What were the highlights? “The highlights were many, but I always loved going to the ‘read-through.’ This would be the first time the whole cast of a film (in most cases) sit round a table with the director and read through the script. The most difficult, but ultimately rewarding, casting process was for Billy Elliot. I visited many schools in the north of England looking for the perfect Billy. When I told the boys the premise of the film, the usual reaction was ‘Eww, dancing is for sissies,’ followed by the resounding sound of 50 chairs scraping the floor. Children are not at all afraid to speak their minds. It can be quite refreshing.”

How does it relate to being a librarian? “The role of casting director taught me how to get the best out of children and teenagers – if they are under too much pressure, it can knock creativity and curiosity on the head like a shot. The library at Wellington College is a safe space dedicated to creative exploration.”


Pam Snow, Year 4 Teacher, NAIS Pudong

Skydiving Enthusiast 

When did you start skydiving? “It is something I have wanted to do since I was a child, watching the Red Devils parachute into local fetes and teams on the television. It was while teaching English at a summer school in Yorkshire 17 years ago that I got talking to another teacher. His hobby was skydiving, so he took me to visit the local parachute club. I did a tandem jump there, where you are clipped to an instructor. Then, the following year, I completed the course to do my first solo parachute jump. For this, you are attached to the plane, so when you jump out, the parachute is pulled out automatically. Since then, I have achieved over 1,700 jumps.”

What have been the highlights? “I have been on four-way and eight-way formation teams, winning many medals and awards, including one for National Champions at the intermediate level last year. I have also taken part in many larger formations, the biggest being with 73 skydivers jumping from four planes. As part of a charity event for the Red Cross, I took part in a jump with 67 other women, where we built a cross in the sky wearing red jumpsuits.”

Why do you enjoy it? “The actual skydive itself is very good at easing stress! For one whole minute of freefall, your mind is completely free from the worries of the day. Also, I get to spend time with likeminded people, of all ages and from all walks of life, doing something we love.”

How does it relate to teaching? “Competitive skydiving actually encompasses six of the eight personal learning goals at NAIS Pudong: adaptability (to teammates of differing abilities and experience levels), resilience (when training, even if we are tired, we have to stick at it), communication (key to both training and in the air), thoughtfulness (to identify personal strengths and weaknesses and consider teammates’ points of view), cooperation (as a team, it is important that we work together to achieve our targets) and respect (for team members). I have also learned that it is OK to take risks. I take risks in my teaching to ensure children have the most exciting lessons, and I encourage children to take risks with their learning and to try new ways of doing things, even if it is outside their comfort zone.”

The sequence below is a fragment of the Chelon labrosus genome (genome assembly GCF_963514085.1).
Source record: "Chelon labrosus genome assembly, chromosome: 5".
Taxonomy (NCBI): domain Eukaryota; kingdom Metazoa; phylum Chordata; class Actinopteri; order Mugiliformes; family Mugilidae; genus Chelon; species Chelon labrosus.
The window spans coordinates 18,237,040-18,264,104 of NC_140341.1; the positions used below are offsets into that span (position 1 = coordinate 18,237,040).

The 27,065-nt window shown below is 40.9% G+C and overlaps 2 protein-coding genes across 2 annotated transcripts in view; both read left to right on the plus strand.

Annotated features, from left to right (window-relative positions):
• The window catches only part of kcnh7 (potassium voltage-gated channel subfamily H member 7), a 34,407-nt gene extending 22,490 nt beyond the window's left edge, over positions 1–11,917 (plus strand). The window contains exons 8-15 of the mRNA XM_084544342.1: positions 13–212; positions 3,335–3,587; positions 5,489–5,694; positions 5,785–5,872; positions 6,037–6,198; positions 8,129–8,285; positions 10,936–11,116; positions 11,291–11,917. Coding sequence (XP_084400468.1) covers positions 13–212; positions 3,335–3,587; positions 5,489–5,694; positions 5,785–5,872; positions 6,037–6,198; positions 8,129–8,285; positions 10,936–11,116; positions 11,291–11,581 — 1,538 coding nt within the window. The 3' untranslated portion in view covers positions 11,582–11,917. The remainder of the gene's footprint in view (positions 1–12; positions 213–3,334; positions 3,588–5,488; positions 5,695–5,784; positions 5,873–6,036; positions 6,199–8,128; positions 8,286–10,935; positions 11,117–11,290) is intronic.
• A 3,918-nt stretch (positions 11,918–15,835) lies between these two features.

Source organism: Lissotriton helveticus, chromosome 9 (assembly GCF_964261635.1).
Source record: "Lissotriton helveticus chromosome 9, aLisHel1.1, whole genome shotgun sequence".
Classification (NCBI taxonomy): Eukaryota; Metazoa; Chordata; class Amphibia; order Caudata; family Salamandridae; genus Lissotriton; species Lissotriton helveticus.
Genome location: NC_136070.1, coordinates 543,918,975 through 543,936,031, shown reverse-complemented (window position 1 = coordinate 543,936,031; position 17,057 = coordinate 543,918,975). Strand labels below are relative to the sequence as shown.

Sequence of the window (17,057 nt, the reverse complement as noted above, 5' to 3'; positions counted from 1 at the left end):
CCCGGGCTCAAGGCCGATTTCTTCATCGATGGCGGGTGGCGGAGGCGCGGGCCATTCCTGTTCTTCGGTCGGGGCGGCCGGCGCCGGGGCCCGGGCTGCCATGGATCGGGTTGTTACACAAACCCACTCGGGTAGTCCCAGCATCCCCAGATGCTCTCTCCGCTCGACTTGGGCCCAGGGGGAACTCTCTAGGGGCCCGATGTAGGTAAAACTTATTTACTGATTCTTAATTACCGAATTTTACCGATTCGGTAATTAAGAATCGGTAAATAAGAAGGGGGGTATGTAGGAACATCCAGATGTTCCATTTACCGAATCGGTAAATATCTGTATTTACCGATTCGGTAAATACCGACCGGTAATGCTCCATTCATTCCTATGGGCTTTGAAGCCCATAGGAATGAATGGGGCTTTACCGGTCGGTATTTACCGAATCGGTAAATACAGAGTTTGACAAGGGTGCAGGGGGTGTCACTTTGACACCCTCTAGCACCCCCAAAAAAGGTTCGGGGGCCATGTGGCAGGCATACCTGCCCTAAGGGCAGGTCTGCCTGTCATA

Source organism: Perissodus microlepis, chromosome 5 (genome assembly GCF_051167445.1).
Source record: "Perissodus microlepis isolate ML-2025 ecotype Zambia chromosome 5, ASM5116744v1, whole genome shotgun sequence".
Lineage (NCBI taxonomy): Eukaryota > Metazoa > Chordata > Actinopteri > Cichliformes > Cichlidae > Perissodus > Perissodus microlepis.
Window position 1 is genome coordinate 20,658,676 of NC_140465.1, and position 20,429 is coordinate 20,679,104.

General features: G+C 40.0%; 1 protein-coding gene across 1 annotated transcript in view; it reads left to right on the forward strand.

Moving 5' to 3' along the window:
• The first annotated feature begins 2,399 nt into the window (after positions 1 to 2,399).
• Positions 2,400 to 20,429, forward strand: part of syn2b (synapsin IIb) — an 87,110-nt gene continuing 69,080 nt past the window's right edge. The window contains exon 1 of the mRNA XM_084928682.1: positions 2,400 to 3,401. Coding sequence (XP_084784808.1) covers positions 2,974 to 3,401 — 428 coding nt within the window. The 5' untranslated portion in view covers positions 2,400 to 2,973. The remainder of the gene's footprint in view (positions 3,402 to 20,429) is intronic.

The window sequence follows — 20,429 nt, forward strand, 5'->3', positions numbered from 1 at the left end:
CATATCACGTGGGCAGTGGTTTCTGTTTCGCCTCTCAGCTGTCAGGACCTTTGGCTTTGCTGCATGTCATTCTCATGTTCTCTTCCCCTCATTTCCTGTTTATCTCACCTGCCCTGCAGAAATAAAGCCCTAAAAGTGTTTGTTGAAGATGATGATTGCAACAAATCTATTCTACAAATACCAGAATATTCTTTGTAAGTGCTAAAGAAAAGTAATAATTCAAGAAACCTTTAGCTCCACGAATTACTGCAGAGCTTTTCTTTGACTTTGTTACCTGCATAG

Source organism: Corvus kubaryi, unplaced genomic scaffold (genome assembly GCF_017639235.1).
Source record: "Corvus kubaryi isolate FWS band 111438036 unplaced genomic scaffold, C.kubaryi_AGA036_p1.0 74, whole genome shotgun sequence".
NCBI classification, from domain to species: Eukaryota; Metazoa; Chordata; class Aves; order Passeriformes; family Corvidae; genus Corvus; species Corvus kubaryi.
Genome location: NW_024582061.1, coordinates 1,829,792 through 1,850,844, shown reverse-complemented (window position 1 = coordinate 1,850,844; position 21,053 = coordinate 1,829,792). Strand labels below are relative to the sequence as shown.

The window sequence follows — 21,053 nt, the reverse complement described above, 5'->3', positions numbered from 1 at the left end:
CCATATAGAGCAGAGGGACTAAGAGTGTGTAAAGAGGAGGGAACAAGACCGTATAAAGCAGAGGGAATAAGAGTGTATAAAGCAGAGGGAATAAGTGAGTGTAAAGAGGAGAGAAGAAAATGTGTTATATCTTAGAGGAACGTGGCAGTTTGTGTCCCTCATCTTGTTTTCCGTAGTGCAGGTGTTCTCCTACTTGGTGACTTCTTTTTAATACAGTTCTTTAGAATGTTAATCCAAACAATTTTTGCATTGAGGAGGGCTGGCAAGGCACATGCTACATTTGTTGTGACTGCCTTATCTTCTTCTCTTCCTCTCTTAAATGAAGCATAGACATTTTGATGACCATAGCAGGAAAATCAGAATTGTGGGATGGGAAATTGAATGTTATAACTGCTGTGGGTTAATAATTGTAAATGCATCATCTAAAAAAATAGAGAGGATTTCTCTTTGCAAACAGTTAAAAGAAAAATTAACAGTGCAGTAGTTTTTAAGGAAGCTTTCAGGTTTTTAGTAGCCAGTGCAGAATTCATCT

Sarah Thompson, Pre-K Teacher, Dulwich College

Hobby: Boxing

When did you start boxing? “I got involved when a co-worker participated in the Brawl on the Bund event. I just remember thinking, ‘I could do that.’ A short time later, I was signed up at Golden Gloves Gym for training. I’ve always been into fitness, but had yet to find a sport that I truly enjoyed. Two years and three fights (at Brawl on the Bund) later, I’m still loving it!”

What have been the highlights? “Throughout the training, you become so close with your teammates and coaches. You are all working so hard, you really become a family. Some of my best friends in Shanghai are people I’ve trained with – or fought! My favorite part of a fight is the overwhelming support of the crowd. I’ve always had such a fantastic group of friends that has shown up, and their cheers and shouts have made it all worth it. Win or lose, they are always so proud and so supportive.”

Why do you enjoy it? “I like the mental and physical challenge – I have yet to find a sport that requires as much stamina, and the strategy and mental focus required of you when you step in the ring is impressive. I can always improve, and I love seeing the ways in which I have improved as a boxer. It’s improved my reflexes, mental focus and, of course, physique.”

How does it relate to teaching? “It’s a great stress reliever! Taking it out on the bag helps me be at my best in the classroom. I’m much happier in general! Also, though the trainings go quite late and I get less sleep than I used to, I have more energy to get through my day. I know I’m a better teacher for it!”